Carlo Rovelli is a Professor in the Centre de Physique Théorique de Luminy of Aix-Marseille Université where he works mainly in the field of quantum gravity and  is a founder of loop quantum gravity theory. His popular-science book 'Seven Brief Lesson on Physics' has been translated into 41 languages and has sold over a million copies worldwide.

5.30pm-6.30pm, Mathematical Institute, Oxford

Please email external-relations@maths.ox.ac.uk to register.

Watch live:
https://facebook.com/OxfordMathematics
https://livestream.com/oxuni/rovelli

The Oxford Mathematics Public Lectures are generously supported by XTX Markets.

10 December 2019
17:00
Chris Budd

Further Information: 

Chris Budd is a British mathematician known especially for his contribution to non-linear differential equations and their applications in industry. He is currently Professor of Applied Mathematics at the University of Bath, and Professor of Geometry at Gresham College.

Chris is a passionate populariser of mathematics, reflected in his appointment as Chair of Mathematics of the Royal Institution of Great Britain in 2000. He works on a number of projects with schools and has written a book, "Mathematics Galore", based on his series of popular talks. He was awarded the Order of the British Empire (OBE) in the Queen's Birthday Honours List in 2015 for services to science and maths education.

Please email external-relations@maths.ox.ac.uk to register.

Watch live:

https://www.facebook.com/OxfordMathematics/
https://livestream.com/oxuni/Budd

The Oxford Mathematics Public Lectures are generously supported by XTX Markets.

Public Lectures Online

Walking on water: from biolocomotion to quantum foundations - John Bush

The Creativity Code: How AI is learning to write, paint and think - Marcus du Sautoy

The Universe Speaks in Numbers - Graham Farmelo

Knotty Problems - Marc Lackenby

The Num8er My5teries - Marcus du Sautoy

Chasing the dragon: tidal bores in the UK and elsewhere - Michael Berry

To a physicist I am a mathematician; to a mathematician, a physicst - Roger Penrose and Hannah Fry

Bach and the Cosmos - James Sparks and City of London SInfonia

Eschermatics - Roger Penrose

Atomistically inspired origami - Richard James

Numbers are Serious but they are also Fun - Michael Atiyah

Can Mathematics Understand the Brain? - Alain Goriely

Euler’s pioneering equation: ‘the most beautiful theorem in mathematics’ - Robin Wilson

Scaling the Maths of Life - Michael Bonsall

Can Yule solve my problems - Alex Bellos

Andrew Wiles London Public Lecture

The Seduction of Curves: The Lines of Beauty that Connect Mathematics, Art and the Nude - Allan McRobie

Maths v Disease - Julia Gog

Closing the Gap: the quest to understand prime numbers - Vicky Neale

The Law of the Few - Sanjeev Goyal 

The Sound of Symmetry and the Symmetry of Sound - Marcus du Sautoy 

The Butterfly Effect - What Does It Really Signify - Tim Palmer

Why the truth matters - Tim Harford

The Mathematics of Visual Illusions - Ian Stewart

How can we understand our complex economy - Doyne Farmer

Fashion, Faith and Fantasy - Roger Penrose

Modelling genes: the backwards and forwards of mathematical population genetics - Alison Etheridge

What We Cannot Know - Marcus du Sautoy

The Travelling Santa Problem and Other Seasonal Challenges - Marcus du Sautoy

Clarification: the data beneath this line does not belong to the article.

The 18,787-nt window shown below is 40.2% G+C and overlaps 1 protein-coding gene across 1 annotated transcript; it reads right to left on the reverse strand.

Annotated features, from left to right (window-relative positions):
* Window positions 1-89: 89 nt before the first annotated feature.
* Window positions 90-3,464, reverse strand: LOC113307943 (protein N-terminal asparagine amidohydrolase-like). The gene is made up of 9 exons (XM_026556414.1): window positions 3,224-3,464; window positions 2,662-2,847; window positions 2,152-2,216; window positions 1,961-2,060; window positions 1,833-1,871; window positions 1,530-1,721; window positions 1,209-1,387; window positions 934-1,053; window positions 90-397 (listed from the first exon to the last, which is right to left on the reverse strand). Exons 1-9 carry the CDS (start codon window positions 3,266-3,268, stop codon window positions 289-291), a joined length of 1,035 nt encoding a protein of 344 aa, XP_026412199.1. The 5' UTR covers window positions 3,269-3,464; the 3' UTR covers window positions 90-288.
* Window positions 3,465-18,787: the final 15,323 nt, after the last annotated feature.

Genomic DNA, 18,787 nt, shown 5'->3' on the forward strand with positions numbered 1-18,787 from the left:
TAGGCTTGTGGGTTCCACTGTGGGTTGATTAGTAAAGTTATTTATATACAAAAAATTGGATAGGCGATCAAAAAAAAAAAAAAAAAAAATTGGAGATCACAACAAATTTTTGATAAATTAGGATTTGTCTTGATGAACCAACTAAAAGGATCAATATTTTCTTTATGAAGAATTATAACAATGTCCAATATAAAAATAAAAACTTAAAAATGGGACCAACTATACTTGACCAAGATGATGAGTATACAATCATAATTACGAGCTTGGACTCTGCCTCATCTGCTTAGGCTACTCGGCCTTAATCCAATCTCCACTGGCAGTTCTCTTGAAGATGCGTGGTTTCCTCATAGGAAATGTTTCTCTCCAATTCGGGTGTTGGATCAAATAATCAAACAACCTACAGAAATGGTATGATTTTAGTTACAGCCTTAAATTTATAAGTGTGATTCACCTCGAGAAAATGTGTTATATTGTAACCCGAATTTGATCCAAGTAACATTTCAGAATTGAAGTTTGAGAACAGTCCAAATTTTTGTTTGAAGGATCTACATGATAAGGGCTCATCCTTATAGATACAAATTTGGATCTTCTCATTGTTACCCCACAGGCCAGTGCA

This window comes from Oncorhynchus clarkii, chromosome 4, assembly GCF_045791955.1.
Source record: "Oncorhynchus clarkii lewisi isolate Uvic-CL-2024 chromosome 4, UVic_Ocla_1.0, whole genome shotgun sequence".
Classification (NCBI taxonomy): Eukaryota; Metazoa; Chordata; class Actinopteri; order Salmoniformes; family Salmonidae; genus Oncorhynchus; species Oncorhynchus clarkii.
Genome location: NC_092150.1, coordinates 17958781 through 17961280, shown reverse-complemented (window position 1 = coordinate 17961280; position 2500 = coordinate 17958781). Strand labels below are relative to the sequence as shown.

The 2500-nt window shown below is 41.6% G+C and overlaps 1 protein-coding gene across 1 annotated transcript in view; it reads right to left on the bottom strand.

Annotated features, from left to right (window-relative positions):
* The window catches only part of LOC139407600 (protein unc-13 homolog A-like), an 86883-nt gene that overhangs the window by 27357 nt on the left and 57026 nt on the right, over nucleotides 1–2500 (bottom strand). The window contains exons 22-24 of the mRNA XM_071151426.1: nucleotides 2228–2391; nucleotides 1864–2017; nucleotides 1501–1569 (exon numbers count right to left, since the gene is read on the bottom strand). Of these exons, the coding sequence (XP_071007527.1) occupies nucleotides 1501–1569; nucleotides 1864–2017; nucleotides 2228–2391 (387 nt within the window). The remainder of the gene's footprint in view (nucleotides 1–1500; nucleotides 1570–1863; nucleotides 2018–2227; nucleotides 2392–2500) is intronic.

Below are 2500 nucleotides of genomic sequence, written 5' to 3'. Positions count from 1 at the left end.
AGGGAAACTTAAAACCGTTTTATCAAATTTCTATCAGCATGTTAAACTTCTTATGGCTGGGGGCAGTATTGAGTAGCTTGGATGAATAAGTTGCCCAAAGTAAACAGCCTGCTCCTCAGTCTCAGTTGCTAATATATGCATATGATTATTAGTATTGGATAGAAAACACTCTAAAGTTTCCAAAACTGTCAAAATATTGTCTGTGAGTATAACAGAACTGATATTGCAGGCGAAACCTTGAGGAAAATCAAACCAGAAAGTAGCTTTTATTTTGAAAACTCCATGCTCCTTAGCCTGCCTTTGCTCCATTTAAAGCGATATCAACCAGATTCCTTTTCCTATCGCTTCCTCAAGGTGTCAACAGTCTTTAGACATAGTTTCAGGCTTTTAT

Symmetry, Spaces and Undecidability - Martin Bridson

M.C. Escher: Artist, Mathematician, Man - Roger Penrose and Jon Chapman

Dancing VorticesÉtienne Ghys

The Gömböc, the Turtle and the Evolution of Shape Professor Gábor Domokos

Birth of an Idea: A Mathematical Adventure - Professor Cédric Villani

The History of Mathematics in 300 Stamps - Professor Robin Wilson

What Maths Really Does - Professor Alain Goriely

Forbidden Crystal Symmetry - Sir Roger Penrose

Big Data's Big Deal - Professor Viktor Mayer-Schonberger

Love and Math - Professor Edward Frenkel

Why there are no three-headed monsters, resolving some problems with brain tumours, divorce prediction and how to save marriages - Professor James D Murray

The Irrational, the chaotic and incomplete: the mathematical limits of knowledge - Professor Marcus du Sautoy

The Secret Mathematicians: the connections between maths and the arts - Professor Marcus du Sautoy

Symmetry: a talk based on his second book, 'Finding Moonshine'  - Professor Marcus du Sautoy

The Music of the Primes: a talk about the Riemann Hypothesis and primes - Professor Marcus du Sautoy

Interviews with Mathematicians

John Ball on the journey of an applied mathematician - interview with Alain Goriely

https://www.youtube.com/watch?v=4leaH7lEAmw

Nigel Hitchin reflects with Martin Bridson

https://www.maths.ox.ac.uk/node/23405

Roger Heath-Brown in conversation with Ben Green

https://www.maths.ox.ac.uk/node/16561

Roger Penrose interviewed by Andrew Hodges – part one

http://podcasts.ox.ac.uk/extra-time-professor-sir-roger-penrose-conversation-andrew-hodges-part-one

Roger Penrose interviewed by Andrew Hodges – part two

http://podcasts.ox.ac.uk/extra-time-professor-sir-roger-penrose-conversation-andrew-hodges-part-two

Michael Atiyah interviewed by Paul Tod

http://podcasts.ox.ac.uk/sir-michael-atiyah-life-mathematics-conversation-paul-tod-occasion-sir-michaels-85th

Jim Murray interviewed by Philip Maini

http://podcasts.ox.ac.uk/james-d-murray-reflections-life-academia-conversation-phillip-maini

Bryce McLeod Interviewed by John Ball

http://podcasts.ox.ac.uk/bryce-mcleod-life-mathematics-conversation-john-ball